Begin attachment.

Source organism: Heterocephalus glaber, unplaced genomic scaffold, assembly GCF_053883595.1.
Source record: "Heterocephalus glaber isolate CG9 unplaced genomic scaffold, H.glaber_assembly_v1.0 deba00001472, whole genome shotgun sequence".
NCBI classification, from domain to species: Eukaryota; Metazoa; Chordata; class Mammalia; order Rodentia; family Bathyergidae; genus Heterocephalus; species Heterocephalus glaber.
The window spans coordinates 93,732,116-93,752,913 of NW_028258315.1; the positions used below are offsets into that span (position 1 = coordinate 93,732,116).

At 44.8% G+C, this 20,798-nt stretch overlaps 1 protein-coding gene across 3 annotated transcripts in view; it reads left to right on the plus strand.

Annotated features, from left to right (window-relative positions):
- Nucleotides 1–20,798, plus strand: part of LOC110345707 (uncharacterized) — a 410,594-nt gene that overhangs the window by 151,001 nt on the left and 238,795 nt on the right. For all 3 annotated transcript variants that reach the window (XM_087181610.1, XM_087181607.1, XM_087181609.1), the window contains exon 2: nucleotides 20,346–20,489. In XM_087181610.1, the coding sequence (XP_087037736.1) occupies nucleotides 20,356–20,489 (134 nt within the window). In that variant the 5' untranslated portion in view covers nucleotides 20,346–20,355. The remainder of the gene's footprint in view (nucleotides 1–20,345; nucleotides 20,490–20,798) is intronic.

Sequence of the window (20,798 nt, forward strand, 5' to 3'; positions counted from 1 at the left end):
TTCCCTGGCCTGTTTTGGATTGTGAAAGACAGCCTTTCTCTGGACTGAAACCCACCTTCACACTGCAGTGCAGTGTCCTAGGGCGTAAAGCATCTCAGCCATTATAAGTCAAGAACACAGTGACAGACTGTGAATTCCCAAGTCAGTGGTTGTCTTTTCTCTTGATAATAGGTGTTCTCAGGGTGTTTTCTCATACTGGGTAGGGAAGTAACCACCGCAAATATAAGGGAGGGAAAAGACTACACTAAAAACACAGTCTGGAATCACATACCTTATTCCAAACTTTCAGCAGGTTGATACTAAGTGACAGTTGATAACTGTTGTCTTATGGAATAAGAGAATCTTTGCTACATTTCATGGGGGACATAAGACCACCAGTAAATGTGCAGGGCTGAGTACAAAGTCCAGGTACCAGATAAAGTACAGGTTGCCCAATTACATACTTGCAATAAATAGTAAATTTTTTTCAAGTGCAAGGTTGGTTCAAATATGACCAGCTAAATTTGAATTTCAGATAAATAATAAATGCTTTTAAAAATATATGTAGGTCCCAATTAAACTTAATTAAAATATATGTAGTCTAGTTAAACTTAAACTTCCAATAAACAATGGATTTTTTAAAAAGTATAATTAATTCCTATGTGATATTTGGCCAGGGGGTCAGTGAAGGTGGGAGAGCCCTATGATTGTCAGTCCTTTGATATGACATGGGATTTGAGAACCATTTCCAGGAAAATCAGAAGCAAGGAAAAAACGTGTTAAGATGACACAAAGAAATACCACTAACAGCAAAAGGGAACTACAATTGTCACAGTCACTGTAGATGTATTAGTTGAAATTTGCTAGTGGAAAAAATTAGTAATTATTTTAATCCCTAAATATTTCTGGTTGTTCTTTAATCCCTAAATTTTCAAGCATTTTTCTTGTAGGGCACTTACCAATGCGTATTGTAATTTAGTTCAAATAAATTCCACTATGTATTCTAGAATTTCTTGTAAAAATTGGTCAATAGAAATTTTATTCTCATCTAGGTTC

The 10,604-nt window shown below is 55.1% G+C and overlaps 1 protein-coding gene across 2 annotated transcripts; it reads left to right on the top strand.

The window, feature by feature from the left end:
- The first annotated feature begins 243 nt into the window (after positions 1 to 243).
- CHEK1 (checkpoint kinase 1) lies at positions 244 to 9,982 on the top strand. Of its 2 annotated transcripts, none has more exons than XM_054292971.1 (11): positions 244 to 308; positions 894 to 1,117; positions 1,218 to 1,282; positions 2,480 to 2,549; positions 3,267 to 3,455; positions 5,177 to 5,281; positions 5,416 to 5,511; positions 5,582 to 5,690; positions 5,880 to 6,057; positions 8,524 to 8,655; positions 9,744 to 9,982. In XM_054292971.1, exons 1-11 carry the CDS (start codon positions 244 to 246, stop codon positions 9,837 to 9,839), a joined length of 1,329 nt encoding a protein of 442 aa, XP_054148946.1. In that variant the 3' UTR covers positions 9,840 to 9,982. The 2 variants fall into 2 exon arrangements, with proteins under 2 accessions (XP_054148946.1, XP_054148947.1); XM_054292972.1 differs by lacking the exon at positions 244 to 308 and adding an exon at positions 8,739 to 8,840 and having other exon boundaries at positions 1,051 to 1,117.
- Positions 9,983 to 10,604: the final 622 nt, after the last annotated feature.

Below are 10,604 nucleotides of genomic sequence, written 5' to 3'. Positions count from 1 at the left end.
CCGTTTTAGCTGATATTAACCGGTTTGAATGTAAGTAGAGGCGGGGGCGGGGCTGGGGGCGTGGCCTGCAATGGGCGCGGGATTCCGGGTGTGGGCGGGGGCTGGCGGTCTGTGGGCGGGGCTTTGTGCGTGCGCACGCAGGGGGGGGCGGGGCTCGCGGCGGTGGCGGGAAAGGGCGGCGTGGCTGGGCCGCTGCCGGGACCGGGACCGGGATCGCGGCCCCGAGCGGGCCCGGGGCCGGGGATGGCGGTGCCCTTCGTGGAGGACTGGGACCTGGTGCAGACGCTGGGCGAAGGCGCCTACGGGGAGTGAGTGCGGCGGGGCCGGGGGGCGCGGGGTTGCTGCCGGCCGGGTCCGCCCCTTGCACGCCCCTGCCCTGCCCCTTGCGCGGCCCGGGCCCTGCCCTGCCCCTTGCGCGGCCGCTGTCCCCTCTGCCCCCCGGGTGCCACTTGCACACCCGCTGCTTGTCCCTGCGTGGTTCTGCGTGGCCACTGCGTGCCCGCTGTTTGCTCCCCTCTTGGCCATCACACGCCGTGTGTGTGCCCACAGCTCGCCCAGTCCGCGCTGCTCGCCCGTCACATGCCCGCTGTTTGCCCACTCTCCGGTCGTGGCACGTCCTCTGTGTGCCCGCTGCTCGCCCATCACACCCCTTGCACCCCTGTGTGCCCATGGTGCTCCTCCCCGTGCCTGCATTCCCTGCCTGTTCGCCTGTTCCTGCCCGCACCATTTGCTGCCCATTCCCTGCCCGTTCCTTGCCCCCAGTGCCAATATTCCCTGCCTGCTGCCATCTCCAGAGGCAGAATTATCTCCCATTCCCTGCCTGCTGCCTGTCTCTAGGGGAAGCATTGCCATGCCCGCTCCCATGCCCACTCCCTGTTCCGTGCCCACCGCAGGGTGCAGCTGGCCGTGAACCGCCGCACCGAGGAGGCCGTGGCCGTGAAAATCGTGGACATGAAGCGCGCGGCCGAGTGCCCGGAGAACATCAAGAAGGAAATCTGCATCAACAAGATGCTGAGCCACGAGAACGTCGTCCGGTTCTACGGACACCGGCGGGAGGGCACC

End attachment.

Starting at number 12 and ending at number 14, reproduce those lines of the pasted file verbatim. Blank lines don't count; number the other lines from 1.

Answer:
- The first annotated feature begins 243 nt into the window (after positions 1 to 243).
- CHEK1 (checkpoint kinase 1) lies at positions 244 to 9,982 on the top strand. Of its 2 annotated transcripts, none has more exons than XM_054292971.1 (11): positions 244 to 308; positions 894 to 1,117; positions 1,218 to 1,282; positions 2,480 to 2,549; positions 3,267 to 3,455; positions 5,177 to 5,281; positions 5,416 to 5,511; positions 5,582 to 5,690; positions 5,880 to 6,057; positions 8,524 to 8,655; positions 9,744 to 9,982. In XM_054292971.1, exons 1-11 carry the CDS (start codon positions 244 to 246, stop codon positions 9,837 to 9,839), a joined length of 1,329 nt encoding a protein of 442 aa, XP_054148946.1. In that variant the 3' UTR covers positions 9,840 to 9,982. The 2 variants fall into 2 exon arrangements, with proteins under 2 accessions (XP_054148946.1, XP_054148947.1); XM_054292972.1 differs by lacking the exon at positions 244 to 308 and adding an exon at positions 8,739 to 8,840 and having other exon boundaries at positions 1,051 to 1,117.
- Positions 9,983 to 10,604: the final 622 nt, after the last annotated feature.